The REAL team shall include the Superintendent and his/her designees as well as invited representatives from the following stakeholder groups: unions, parents, students, faith community leaders, education activists, and other community groups or individuals on the basis of interest, experience and expertise in racial equity and educational excellence.

      Like

  10. Here is a reply from Howard Eagle that was lost in the WordPress system somehow. He was not allowed to repost it, so I’m including it here:
    Frank,

    Why should we wait for “Candidate Forums [to] quiz candidates on these issues, and ask for their concrete plans to address structural racism in city institutions?”

    Where the Rochester Board of Education Election in particular is concerned — FOR ALL PRACTICAL INTENTS AND PURPOSES — IT’S ALREADY OVER. That is, as it relates to the Rochester Board of Education — anyone who knows anything at all about politics in Rochester —- knows that so-called “Democratic” Party PRIMARIES represent the only real elections — period.

    So again, why should we WAIT to start asking Board Commissioners, and Board-Commissioners-Elect “for their concrete plans to address structural racism in the [vital, thoroughly racist, white-supremacist-based] city institution” known as the Rochester City School District?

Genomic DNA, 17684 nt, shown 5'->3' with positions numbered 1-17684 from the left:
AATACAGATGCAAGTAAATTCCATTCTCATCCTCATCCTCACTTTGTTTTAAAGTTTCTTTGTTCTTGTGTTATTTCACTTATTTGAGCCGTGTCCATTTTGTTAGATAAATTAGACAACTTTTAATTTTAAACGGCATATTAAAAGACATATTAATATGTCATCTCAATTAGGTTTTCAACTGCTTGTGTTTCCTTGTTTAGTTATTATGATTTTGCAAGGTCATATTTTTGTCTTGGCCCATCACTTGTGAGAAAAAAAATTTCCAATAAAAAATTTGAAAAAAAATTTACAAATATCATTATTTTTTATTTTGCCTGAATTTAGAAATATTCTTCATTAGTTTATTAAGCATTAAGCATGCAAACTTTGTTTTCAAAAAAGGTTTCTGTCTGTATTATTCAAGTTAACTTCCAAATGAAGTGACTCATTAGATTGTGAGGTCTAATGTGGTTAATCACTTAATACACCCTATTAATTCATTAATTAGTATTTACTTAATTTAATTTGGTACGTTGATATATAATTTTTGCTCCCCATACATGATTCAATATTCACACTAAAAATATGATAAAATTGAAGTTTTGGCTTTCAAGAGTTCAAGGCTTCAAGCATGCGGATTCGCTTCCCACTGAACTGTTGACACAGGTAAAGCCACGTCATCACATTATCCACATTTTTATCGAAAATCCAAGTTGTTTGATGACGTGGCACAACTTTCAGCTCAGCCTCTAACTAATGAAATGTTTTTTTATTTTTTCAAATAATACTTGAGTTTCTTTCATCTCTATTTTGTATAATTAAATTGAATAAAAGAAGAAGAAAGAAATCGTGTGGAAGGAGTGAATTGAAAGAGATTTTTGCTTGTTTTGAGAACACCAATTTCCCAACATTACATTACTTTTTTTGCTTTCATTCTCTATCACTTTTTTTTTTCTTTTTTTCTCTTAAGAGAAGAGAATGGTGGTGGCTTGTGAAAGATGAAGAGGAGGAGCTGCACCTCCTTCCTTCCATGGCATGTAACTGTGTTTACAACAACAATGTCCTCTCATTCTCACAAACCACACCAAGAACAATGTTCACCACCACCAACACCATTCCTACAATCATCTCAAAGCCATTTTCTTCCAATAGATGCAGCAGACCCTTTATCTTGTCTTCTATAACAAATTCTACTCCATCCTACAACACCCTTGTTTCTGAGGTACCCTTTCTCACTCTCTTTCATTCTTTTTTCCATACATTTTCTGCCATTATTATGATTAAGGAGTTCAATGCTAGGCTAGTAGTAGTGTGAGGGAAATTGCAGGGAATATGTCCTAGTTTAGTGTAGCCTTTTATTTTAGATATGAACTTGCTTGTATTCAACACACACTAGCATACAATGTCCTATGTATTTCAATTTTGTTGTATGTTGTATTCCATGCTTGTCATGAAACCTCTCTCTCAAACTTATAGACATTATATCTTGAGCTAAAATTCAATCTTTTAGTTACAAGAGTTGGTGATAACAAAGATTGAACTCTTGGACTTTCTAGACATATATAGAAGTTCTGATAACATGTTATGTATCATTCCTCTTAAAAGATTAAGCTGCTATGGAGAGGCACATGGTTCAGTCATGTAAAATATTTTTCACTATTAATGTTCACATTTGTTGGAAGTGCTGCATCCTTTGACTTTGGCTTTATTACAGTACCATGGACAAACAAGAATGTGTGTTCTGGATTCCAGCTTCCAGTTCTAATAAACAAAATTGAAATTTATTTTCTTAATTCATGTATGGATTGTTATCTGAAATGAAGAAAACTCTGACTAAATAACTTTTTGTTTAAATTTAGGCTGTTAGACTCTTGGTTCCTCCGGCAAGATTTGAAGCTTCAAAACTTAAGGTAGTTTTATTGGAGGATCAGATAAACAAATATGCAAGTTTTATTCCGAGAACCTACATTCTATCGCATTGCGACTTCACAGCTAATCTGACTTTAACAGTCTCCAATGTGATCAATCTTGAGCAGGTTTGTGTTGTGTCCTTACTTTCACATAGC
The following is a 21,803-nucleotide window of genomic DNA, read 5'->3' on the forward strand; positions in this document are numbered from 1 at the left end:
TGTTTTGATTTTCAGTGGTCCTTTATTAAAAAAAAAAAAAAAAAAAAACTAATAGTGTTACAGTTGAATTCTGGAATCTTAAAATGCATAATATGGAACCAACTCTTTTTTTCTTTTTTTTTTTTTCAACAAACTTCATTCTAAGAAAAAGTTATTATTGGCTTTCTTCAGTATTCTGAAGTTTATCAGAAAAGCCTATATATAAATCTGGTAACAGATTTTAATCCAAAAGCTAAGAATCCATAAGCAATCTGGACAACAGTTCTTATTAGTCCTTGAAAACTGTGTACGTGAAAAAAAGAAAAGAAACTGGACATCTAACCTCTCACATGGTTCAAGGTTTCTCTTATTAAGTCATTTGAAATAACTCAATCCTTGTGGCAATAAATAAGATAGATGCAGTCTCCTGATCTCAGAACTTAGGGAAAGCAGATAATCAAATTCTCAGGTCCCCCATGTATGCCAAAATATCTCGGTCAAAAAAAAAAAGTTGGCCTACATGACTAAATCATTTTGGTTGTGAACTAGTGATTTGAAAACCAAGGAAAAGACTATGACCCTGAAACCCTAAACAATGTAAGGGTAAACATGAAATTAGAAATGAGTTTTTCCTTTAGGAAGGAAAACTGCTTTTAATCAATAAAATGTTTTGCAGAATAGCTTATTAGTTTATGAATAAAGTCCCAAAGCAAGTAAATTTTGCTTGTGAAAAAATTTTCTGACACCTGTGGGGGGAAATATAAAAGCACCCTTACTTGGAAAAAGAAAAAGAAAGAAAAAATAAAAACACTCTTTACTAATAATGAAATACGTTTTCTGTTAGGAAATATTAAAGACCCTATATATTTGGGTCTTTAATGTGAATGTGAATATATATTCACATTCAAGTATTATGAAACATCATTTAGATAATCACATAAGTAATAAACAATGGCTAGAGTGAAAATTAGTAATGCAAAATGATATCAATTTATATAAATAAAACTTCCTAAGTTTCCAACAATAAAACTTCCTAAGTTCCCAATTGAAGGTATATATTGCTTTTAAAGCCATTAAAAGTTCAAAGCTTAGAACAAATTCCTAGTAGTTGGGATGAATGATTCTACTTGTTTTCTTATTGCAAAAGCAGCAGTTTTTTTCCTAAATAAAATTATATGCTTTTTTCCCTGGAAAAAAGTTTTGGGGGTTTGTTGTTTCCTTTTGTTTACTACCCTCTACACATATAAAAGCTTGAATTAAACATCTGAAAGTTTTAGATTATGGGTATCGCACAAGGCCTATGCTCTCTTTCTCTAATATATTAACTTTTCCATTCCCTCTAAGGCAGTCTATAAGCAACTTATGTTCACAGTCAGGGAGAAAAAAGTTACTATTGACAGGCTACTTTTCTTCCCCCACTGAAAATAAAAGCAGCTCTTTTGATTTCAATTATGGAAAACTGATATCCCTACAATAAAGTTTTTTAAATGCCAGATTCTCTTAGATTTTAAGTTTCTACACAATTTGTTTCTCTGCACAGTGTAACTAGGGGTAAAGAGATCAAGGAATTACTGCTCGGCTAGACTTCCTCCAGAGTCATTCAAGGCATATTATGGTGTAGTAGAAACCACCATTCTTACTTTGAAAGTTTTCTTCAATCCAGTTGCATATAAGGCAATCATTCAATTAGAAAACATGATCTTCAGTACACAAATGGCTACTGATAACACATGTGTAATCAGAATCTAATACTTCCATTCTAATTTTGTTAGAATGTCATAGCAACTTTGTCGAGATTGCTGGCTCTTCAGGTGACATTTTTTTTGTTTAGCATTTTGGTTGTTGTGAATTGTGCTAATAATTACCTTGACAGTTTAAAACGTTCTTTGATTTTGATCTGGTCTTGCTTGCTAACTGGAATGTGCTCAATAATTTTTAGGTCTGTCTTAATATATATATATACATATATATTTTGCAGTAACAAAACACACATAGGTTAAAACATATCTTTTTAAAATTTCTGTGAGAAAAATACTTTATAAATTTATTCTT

WHY NOT START ASKING NOW???

    By the way, as you know well, the most serious, and most authentic initiative aimed at addressing structural racism in the vital, thoroughly racist, white-supremacist-based “city institution” known as the Rochester City School District — is one that you yourself have been associated with (REAL — Racial Equity Advocacy Leadership) team — period. So why don’t y’all ask Rochester Board of Education Commissioners, Board-Commissioners -Elect, and the new Superintendent about their positions regarding REAL’s ongoing efforts to address, not only “structural racism,” but the other two major forms as well, e.g. individual and institutional racism?